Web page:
One of the hardest tasks for my book revision was finding up-to-date children’s books about the diversity of life. I had to leave many older, but valuable, books on the resource lists. At least it is easier to find out-of-print books now than it was a decade ago. I also found that publishers have reprinted some valuable older books. They include Peter Loewer’s Pond Water Zoo: An Introduction to Microscopic Life. Jean Jenkins illustrated this book in black and white, and it has attractive, clear drawings of many protists, bacteria, and microscopic animals, along with text that upper elementary children can read. You will have to warn your children that the classification scheme presented, the Five Kingdoms, is obsolete, but the information about the groups of organisms is still quite good.
A forty-year-old book by Alvin and Virginia Silverstein, Metamorphosis: Nature’s Magical Transformations, has been reprinted by Dover Books. It has a chapter on sea squirts that shows the tadpole-like larval stage and tells about the life cycle of these chordates. I haven’t found another children’s book that tells this story. The black and white illustrations show how old the book is, but there didn’t seem to be a good alternative.
I know the pain of having to purchase a new edition of a reference book. My favorite biology textbook cost nearly $200, and I see the new edition, just published this month, is priced at $244. Yikes, that’s hard on the budget. If you own the first edition of Kingdoms of Life Connected, you will be able to purchase the ebook version – the pdf file – of the book at a reduced price. Please email info (at) bigpicturescience (dot) biz for information about how to do this.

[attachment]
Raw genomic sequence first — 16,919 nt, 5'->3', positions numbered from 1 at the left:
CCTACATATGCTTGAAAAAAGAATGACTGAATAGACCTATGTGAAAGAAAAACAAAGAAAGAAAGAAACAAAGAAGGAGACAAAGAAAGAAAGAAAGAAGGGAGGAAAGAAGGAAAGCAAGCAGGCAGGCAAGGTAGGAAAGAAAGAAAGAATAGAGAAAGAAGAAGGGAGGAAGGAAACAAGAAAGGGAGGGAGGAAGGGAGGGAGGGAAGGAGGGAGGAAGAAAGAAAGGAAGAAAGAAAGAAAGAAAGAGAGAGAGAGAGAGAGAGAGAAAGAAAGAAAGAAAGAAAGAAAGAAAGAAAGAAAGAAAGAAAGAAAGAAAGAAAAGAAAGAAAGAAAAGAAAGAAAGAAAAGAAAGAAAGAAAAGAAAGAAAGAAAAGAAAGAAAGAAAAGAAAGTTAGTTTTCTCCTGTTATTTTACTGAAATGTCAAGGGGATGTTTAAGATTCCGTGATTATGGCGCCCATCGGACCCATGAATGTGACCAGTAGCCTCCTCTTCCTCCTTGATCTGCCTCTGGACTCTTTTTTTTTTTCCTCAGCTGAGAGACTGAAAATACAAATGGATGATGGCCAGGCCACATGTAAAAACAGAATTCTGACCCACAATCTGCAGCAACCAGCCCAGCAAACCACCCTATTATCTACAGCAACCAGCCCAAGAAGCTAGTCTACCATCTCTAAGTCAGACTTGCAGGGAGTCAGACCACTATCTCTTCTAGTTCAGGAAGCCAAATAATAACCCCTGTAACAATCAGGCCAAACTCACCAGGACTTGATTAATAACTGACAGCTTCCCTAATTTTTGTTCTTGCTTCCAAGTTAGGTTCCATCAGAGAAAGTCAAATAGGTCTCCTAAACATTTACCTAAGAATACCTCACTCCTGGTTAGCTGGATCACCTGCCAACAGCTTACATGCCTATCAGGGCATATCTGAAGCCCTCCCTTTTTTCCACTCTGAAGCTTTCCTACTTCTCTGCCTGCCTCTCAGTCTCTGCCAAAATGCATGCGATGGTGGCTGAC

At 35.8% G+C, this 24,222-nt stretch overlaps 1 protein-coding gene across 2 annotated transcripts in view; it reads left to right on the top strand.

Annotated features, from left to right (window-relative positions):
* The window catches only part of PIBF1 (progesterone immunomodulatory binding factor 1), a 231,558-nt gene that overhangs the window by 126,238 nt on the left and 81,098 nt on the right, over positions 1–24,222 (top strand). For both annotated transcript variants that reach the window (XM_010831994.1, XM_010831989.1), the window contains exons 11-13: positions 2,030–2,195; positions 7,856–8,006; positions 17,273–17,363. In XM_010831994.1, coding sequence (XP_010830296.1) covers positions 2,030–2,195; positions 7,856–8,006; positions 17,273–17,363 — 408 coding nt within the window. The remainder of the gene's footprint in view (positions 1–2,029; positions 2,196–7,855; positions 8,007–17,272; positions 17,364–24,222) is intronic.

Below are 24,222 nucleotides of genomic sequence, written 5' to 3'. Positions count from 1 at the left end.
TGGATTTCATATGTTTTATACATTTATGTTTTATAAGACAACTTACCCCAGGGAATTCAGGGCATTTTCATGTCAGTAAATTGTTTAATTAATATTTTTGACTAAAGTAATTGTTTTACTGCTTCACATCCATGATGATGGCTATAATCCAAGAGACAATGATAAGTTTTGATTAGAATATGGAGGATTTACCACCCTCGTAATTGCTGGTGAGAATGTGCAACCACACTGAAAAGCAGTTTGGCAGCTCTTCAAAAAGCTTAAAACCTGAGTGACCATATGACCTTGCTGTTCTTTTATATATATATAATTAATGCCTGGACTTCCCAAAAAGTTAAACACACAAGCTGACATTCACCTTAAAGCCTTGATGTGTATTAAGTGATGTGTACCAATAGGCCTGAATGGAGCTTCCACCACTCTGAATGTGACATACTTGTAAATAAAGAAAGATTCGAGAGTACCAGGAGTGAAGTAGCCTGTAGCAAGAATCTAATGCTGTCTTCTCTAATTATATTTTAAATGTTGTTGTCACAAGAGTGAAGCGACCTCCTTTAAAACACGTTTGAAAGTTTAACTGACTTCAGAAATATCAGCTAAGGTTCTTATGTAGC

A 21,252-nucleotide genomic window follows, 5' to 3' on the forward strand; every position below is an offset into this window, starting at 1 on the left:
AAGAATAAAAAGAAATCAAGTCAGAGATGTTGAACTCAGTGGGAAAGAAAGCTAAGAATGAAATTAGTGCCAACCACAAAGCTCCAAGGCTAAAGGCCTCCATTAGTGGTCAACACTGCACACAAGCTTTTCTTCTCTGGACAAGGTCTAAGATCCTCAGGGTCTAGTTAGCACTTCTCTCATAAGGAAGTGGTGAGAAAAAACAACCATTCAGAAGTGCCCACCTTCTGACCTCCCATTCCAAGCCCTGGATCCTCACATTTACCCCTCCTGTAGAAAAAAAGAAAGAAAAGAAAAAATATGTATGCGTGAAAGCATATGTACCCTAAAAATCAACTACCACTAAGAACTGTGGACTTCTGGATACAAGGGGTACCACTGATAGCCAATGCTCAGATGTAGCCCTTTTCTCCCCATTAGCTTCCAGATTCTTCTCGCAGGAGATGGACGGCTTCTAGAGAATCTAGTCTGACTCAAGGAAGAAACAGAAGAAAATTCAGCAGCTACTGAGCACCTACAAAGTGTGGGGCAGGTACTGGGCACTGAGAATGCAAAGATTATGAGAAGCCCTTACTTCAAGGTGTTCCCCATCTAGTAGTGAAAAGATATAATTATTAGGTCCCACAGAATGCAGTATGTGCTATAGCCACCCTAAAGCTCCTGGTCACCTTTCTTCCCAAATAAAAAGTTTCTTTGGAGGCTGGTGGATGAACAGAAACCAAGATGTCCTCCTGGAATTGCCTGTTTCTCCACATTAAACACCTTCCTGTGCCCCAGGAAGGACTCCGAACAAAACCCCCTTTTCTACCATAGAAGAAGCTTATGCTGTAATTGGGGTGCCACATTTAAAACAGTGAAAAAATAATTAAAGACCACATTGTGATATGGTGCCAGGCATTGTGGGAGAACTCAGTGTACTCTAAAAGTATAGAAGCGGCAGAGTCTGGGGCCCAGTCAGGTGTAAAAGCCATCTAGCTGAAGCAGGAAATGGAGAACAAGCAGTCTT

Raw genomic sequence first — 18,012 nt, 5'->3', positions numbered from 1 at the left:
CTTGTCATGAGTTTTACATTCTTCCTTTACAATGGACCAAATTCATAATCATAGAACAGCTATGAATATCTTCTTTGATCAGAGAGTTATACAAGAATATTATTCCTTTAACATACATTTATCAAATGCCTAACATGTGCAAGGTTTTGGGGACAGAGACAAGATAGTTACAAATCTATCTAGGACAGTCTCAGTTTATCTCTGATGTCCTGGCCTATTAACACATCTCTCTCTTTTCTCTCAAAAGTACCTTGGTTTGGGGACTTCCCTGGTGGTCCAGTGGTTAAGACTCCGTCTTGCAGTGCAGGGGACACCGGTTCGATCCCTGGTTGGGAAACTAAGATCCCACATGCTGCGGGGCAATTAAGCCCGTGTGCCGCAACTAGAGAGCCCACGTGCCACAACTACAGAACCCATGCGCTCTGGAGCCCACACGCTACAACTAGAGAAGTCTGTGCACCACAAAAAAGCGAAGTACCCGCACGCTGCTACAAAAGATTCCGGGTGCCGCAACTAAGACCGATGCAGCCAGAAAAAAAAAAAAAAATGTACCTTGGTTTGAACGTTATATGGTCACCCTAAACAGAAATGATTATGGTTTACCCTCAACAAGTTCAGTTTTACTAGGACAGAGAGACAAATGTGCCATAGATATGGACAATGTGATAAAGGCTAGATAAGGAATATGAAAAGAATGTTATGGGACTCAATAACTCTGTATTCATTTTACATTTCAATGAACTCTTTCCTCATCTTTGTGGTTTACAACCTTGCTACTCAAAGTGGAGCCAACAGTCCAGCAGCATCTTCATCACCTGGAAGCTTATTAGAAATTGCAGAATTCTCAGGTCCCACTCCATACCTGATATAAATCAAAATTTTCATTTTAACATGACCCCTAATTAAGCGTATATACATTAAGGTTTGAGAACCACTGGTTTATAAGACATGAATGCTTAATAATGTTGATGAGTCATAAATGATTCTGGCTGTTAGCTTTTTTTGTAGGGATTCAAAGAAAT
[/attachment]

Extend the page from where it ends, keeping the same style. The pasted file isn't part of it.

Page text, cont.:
I’m always happy to find children’s books that portray bacteria as something other than germs. In my recent searches, I’ve found three gems. Two of them came from Australia, but I found the shipping was quick. The publisher is Free Scale Network, and the books are sold by Small Friends Books http://www.smallfriendsbooks.com/. The authors are Ailsa Wild, Aviva Reed, Briony Barr, and Dr. Gregory Crocetti.
It’s not often that bacteria get to be the protagonists, but in The Squid, the Vibrio, and the Moon the heroes are bacteria that help a young bobtail squid evade its predators. The story is set near the Hawaiian Islands, and it is dramatic and engaging. The attractive illustrations do a great job of supporting the story. They combine scales and will need some explanation, but the size scale at the front will help children keep all the components of the story in perspective.
The second book, Zobi and the Zoox, is set in a coral colony on the Great Barrier Reef. The protagonist is a rhizobia bacterium, Zobi for short. The action takes place in a coral polyp named Darian. The personification of these organisms could be distracting, but it isn’t. It helps one keep the characters separate and follow the action. There’s plenty of action as the coral faces warming in the ocean.